Moving up a class: notoriously and typically BL, it took the Maestro seven years to get into production and replace the Maxi, Marina and Allegro – which explains its slightly last-season Ian Beech/David Bache styling. “I’m sure that in around 1979, when we built the first Maestros, the #MG was not on the development programme,” says former ARG technician Paul Bott (see panel). That view is reinforced by ARG’s decision to axe the Maestro three-door and maybe why there were issues extracting competitive performance from the MG’s stopgap engine.

    Masterminded under BL’s engineering chief Spen King using CADCAM, the Maestro would be the first conventional steel-sprung Austin car – MacPherson struts leading VW Polo-derived rear torsion beam – since the last A60s in 1969. Alec Moulton’s Hydragas system was discounted on grounds of costs and complexity. In another break with the past, the Maestro abandoned the Issigonis (gearbox-in-sump) transmission for the more popular Dante Giacosa-favoured end-on configuration. And, to save costs, ARG bought in a Volkswagen five-speed manual gearbox.

    S-series engine development was running behind schedule, so it was decided to use the R-series. In effect a halfway house between the overhead-cam E- and S-series units, it is a fettled 1598cc ‘E’ that accepted the VW 020 gearbox. To realise competitive outputs of 103bhp at 6000rpm and 100lb ft at 4000rpm, twin Weber 40DCNF carbs were installed atop a short eightport manifold. This led to hot-starting problems due to the engine’s non-crossflow cylinder head – and that wasn’t all. Carburettor icing was an annoyance: the R-series was mounted 180º around from the E-series, placing induction at the front. Plus, by removing the in-sump gearbox, crankshaft failure became an issue due to the loss of block rigidity. The S-series delay – it wouldn’t be ready for 17 months – was something that cash-strapped BL/ARG’s tarnished reputation really could have done without.

    Yet, as you sit behind the grey two-spoke wheel in the glassy cabin and observe the dash, it is beguiling. There’s the solid-state instruments with digital speedo and vacuum-fluorescent ancillary displays – plus a trip computer – to study as you cycle through the voice synthesis info and warning system. None of the quality and reliability ‘BLunders’ seem pertinent when faced with such a futuristic piece of theatre, which is part War Games prop, part ZX Spectrum 48k, and which can actually talk. Actress Nicolette Mackenzie’s voice is full of authority – sounding as if The Good Life’s Margo Leadbetter is being channelled by a Speak & Spell – beaming yours truly right back to his childhood.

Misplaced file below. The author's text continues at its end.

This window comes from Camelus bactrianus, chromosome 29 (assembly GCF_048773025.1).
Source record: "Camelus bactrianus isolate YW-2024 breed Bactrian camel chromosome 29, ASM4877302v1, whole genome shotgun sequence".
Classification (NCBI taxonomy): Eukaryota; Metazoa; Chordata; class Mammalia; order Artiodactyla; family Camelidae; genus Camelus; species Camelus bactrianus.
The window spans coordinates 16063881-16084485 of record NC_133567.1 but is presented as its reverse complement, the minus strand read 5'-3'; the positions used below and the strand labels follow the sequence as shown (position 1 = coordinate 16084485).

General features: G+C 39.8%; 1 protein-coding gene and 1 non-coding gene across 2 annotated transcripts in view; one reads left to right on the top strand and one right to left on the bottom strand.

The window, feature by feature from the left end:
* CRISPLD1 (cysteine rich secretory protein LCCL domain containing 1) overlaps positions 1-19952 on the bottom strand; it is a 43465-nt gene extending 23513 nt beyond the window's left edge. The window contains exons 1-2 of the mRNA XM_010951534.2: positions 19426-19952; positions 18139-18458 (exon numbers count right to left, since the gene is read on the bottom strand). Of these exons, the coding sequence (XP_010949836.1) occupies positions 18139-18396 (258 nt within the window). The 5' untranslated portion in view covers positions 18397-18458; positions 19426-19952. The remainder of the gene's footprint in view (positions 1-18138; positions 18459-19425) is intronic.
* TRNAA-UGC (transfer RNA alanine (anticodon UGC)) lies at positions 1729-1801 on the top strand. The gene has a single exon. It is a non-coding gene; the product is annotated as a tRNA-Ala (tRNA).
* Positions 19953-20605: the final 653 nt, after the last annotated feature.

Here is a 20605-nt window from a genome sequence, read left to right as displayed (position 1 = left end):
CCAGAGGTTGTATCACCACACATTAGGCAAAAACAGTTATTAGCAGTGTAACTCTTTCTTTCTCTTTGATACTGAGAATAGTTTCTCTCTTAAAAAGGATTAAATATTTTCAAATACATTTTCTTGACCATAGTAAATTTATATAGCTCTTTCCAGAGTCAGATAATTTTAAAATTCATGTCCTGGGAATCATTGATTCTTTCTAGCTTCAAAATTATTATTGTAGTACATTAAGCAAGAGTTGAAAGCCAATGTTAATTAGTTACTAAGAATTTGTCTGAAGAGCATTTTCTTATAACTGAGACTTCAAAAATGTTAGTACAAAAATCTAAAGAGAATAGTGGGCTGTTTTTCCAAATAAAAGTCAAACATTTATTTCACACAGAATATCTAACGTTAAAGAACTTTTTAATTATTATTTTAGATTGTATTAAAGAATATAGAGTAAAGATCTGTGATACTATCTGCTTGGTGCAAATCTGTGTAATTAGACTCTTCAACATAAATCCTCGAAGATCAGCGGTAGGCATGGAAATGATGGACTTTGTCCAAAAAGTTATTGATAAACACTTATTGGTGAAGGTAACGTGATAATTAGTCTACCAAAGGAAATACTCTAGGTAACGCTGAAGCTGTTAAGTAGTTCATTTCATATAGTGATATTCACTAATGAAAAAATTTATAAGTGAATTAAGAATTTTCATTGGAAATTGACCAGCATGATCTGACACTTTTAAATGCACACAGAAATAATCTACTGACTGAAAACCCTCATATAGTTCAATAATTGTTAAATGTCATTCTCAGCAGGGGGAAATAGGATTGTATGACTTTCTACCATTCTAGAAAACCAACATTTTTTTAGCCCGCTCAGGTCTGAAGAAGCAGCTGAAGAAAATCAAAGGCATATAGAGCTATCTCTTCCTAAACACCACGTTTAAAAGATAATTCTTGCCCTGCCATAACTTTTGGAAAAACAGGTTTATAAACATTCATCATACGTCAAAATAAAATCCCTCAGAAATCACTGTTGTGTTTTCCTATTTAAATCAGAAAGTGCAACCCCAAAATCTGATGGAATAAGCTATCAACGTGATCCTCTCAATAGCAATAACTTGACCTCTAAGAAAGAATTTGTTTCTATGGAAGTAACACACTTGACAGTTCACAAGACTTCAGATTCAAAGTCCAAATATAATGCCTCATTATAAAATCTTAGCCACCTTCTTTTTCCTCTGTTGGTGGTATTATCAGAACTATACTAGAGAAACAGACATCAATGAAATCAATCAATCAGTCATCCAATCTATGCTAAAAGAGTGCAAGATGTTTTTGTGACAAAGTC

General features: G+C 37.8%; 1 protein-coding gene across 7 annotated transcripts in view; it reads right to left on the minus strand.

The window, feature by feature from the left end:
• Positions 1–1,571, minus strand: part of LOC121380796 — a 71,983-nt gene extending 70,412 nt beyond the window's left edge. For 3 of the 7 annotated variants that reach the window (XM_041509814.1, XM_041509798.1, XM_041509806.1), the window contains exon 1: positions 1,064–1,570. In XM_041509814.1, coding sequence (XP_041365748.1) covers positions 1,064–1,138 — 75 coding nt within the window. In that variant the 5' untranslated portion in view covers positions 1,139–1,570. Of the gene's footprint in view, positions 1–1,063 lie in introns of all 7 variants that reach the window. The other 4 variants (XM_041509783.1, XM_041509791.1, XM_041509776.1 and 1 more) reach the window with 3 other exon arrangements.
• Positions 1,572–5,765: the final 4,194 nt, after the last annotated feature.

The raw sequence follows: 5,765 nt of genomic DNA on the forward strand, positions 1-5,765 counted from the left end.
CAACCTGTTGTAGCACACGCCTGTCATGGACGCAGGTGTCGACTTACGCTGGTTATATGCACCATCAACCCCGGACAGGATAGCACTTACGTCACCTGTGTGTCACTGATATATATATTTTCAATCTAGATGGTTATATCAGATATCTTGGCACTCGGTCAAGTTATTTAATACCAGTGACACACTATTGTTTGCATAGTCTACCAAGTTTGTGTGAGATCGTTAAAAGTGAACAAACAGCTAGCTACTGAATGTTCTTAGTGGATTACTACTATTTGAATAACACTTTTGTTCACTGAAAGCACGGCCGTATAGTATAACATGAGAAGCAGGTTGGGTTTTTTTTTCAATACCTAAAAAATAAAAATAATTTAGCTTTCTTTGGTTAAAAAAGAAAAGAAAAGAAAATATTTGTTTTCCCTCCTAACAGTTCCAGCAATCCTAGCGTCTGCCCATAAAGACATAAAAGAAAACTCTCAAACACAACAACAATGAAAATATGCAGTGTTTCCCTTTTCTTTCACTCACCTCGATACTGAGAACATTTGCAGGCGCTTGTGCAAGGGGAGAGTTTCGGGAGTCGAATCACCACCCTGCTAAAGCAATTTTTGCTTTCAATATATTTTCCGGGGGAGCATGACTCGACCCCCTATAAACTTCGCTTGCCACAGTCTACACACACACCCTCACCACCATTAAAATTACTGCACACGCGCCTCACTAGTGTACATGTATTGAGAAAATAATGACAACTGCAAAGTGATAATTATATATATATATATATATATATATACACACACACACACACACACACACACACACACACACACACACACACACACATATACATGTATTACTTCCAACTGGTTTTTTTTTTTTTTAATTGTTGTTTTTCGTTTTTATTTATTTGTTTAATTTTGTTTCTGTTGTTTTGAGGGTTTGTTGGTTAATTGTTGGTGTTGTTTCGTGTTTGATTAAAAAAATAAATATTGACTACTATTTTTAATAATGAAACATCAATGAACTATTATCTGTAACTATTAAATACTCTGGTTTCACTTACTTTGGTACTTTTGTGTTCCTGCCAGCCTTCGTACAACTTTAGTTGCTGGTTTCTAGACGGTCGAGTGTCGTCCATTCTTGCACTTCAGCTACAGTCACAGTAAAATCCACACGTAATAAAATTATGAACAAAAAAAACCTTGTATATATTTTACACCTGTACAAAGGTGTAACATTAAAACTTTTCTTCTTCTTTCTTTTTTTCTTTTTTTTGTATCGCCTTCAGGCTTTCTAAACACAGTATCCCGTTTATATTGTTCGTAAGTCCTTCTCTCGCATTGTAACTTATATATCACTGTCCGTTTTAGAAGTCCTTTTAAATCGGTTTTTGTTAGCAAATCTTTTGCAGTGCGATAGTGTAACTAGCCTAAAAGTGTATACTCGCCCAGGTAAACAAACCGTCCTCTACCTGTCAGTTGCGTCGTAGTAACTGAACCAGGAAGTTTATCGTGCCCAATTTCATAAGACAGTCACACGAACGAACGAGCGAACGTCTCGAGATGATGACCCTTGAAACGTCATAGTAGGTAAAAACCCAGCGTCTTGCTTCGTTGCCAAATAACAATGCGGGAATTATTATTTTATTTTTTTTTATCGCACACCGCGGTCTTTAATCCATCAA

Sorry, where was I? Oh yes, the Maestro. Norman Dawson’s Opaline Green 1983 MG 1600 has performance air filters fitted that amplify the Webers’ bubbly gargling duet as we leave our location. The next surprise is the R-series engine’s eagerness to rev and fill the cabin with an Italianate four-stroke song that is more spicy Fiat than Cowley hatchback. Past 2500rpm, then 3000rpm, and beyond 4000rpm it croons with a sporty rasp. It really does shift, before mechanical sympathy calls time.

    “It was a wreck when I bought it in 2011,” says Dawson, before recounting all the Maestros he’s had and still owns. “I burnt lots of pullovers learning to weld and sourced a lot of parts... I’m only just beginning to forget the horrors of doing it! It develops into an illness, doesn’t it?” The driving position is straightforward and comfortable, as are the hip-hugging bolstered seats. The VW gearchange is fluid, average of throw and engages easily. The rack-and-pinion steering, even at parking speeds, is by no means heavy and has you questioning the point of power assistance. At higher speeds over twisty roads, the 111mph Maestro is a laugh, with brilliant manners. The steering is nicely connected, precisely geared and pleasingly weighted, while confidently relating feedback.

    Combined with crisp body control, swift turnin – not compromised by the Maestro’s comfortable, long-travel ride – and eager frontend grip, this car is vastly better than any go-faster, first-generation, front-drive Volkswagen that I’ve driven. Really.

    Before such impressions grow stale, I swiftly transfer into the Maestro’s big brother – Jeff Patterson’s Zircon Blue #1984 #MG-Montego-EFi .

    The two share suspension and floorpan, but the 101in-wheelbase Montego is heavier than the shorter (98.7in) Maestro. In MG form, it packs a completely different engine, the 1994cc O-series (also subsequently fitted to the 1984 Maestro EFi). The driving position is again spot-on, the seats less hip-huggerish and more comfortable, while the talking digital dashboard is a later development from ARG’s new design boss Roy Axe, who was Bache’s successor.

    “People always ask if it has the talking dash or they’ll come over and give the thumbs up,” says Patterson. “It’s the only talking dash on the road – we know of just four in existence. I think they made them for nine months because it’s a gimmick. It’s not a good one. When the sun’s out, you can’t see the digital readout!”